We hear a lot these days about how gas and oil prices are at historical highs. But what we don't hear much about is how personal income is also at historical highs. Per-capita personal income has almost doubled in the last 15 years, from about $20,000 in March of 1993 to almost $40,000 in March of 2008 (personal income data available here, and population data available here).
The chart above (click to enlarge) shows the cost of 1,000 gallons of gas at average retail prices (data from EIA available here) as a percent of per-capita personal income, on a monthly basis from January 1980 through March 2008. Measured this way, gas prices through March 2008 aren't even close yet to the historical highs of the early 1980s, when 1,000 gallons of gas cost between 10-13% of per-capita personal income for 36 consecutive months, much higher than the 8.2% of per-capita income in March 2008.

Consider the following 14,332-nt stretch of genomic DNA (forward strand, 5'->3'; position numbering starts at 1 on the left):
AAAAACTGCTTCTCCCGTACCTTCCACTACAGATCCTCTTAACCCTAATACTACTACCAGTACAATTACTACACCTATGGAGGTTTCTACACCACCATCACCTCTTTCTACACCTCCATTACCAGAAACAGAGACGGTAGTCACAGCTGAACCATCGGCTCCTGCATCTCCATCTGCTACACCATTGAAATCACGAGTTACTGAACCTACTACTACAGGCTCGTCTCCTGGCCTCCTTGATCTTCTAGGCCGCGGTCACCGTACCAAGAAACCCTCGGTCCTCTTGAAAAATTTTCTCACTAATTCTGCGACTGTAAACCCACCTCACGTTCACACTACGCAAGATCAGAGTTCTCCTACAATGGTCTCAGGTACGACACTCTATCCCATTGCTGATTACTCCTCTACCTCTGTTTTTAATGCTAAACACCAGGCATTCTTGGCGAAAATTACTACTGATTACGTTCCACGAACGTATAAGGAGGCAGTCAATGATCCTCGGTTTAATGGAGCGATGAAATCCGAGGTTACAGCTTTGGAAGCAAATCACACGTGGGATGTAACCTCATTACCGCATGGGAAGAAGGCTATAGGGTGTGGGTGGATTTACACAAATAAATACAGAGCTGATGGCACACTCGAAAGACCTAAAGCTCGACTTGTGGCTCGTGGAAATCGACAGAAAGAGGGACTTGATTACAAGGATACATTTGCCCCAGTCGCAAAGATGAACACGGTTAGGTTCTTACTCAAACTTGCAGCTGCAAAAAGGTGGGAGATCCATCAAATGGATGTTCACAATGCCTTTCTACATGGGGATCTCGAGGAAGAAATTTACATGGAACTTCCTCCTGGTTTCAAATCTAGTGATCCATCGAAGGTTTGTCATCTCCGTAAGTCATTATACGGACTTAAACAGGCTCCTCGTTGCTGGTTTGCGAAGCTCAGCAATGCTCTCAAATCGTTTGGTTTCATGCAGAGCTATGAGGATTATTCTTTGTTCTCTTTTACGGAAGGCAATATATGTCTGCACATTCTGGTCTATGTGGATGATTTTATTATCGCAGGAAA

The peak price of gas as a percent of income was in March 1981, when 1,000 gallons of gas cost 13% of per-capita disposable income. Gas today would have to reach a price of about $5.13 per gallon, before it would be an historical high adjusted for income.